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Monday, January 7th 2013

Foreign Medical Students In Texas

It is a medical education themed day as I return to blogging after a month off.

We’re potentially awaiting this month a ruling from the Texas Higher Education Coordinating Board on January 24th whether medical students at the for profit American University of the Caribbean can do clinical clerkships during their third and fourth years in Texas hospitals. This ruling following the Attorney’s General office giving an opinion that THECB does have the authority to grant or deny AUC’s request.

To be clear, this wouldn’t require hospitals to take these students but if the THECB rules in AUC’s favor it would allow the university to negotiate with hospitals in the state to allow their medical students to come through. Considering the money AUC is likely flash to secure spots for their students it is almost a forgone conclusion there will be a number of opportunities for their students in Texas.

I’ve written previously about growing opposition to foreign medical students rotating in the United States in states that already allow such. And there is much opposition amongst Texas medical schools and organized medicine and legislators.

Texas medical schools, charged with increasing enrollment to meet the state’s physician shortage, are already “starting to stumble over each other” finding their students the right clerkships, said Dr. Cynthia Jumper, who heads the Texas Medical Association’s medical education council and chairs the internal medicine department at Texas Tech University Health Sciences Center. While there may be a few extra positions available now, Jumper said, there won’t be for long.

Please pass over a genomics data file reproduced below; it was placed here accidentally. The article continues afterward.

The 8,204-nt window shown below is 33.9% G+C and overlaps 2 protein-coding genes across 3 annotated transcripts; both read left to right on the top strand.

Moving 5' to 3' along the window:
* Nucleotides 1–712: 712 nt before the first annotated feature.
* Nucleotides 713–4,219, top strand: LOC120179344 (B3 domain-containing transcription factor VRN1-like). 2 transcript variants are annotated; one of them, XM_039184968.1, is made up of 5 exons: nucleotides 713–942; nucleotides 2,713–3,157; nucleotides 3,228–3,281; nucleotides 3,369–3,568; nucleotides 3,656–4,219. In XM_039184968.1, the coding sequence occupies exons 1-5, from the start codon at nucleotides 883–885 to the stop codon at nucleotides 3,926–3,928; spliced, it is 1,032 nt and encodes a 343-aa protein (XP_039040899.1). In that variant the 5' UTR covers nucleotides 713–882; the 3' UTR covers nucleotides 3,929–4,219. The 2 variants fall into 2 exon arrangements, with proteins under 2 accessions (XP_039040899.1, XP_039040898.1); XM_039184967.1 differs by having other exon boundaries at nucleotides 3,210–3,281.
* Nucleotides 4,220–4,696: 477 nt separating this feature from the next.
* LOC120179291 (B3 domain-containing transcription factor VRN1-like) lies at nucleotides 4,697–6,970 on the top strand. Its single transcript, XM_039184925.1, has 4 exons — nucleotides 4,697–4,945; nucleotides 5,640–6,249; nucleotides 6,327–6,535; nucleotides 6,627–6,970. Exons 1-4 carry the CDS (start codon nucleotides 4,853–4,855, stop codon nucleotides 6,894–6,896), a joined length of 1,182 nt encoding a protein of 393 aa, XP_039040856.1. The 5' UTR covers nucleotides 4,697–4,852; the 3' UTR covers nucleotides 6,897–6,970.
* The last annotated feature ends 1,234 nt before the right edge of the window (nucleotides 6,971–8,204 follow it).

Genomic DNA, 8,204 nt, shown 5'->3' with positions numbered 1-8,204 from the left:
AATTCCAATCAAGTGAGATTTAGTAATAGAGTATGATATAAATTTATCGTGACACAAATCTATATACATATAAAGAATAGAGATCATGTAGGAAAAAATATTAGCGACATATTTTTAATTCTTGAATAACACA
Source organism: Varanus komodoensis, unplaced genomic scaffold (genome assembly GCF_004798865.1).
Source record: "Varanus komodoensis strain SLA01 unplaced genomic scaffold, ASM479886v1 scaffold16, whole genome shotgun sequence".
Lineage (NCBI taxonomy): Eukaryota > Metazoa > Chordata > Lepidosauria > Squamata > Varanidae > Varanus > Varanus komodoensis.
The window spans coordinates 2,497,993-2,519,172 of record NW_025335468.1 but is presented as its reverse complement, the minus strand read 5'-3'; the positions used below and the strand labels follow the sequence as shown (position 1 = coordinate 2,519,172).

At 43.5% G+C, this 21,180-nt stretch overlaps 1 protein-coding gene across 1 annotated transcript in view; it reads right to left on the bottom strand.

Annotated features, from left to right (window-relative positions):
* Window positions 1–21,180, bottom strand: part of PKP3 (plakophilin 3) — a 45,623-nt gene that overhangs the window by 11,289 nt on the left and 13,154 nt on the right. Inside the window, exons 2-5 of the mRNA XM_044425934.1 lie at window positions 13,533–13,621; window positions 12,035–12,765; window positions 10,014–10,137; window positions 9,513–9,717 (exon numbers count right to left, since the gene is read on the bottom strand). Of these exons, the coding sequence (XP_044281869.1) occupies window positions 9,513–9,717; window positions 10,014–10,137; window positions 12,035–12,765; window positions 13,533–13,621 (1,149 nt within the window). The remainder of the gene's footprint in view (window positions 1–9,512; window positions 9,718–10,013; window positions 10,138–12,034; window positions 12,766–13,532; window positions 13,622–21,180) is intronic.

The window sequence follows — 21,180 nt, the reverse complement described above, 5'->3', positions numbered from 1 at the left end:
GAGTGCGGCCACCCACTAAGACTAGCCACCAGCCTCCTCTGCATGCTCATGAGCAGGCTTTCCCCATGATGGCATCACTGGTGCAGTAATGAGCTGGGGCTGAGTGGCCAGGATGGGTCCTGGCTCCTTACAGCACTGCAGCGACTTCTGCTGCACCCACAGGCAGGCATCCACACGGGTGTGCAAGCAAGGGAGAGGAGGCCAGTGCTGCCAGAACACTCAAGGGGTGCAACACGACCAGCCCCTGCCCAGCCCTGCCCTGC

“What extra room there is now has already been spoken for,” she said.

Senate Higher Education Chairwoman Judith Zaffirini, D-Laredo, also voiced opposition. In a letter to Fred Heldenfels, the chairman of the coordinating board, she said approving AUC’s request would set a precedent opening the door to a slew of foreign schools, and she questioned the board’s authority to approve private professional programs. “May God bless you and inspire you to agree with my perspective,” she wrote.

It isn’t merely a matter of physical capacity, in the sense of how many medical students Texas hospitals can support. There is a limiting factor in that Texas medical students cannot, for all practical purposes, rotate on the same teams within hospital that AUC foreign medical students are on. Examples exist of citations from the Liaison Committee on Medical Education, the body that accredits all allopathic U.S. medical schools, for mixing of LCME and non-LCME medical students on clinical rotations. A summary of the accredidations standards of the LCME can be found here (PDF).

Personally, I hope to keep foreign medical students out of Texas hospitals. That may be a little bit of a surprising stance from me. I think, however, that the primary concern here should be in protecting the education of Texas’ own medical students, which the state already has significant investment in. I think foreign medical students taking up clinical clerkships in Texas hospitals may put that at risk.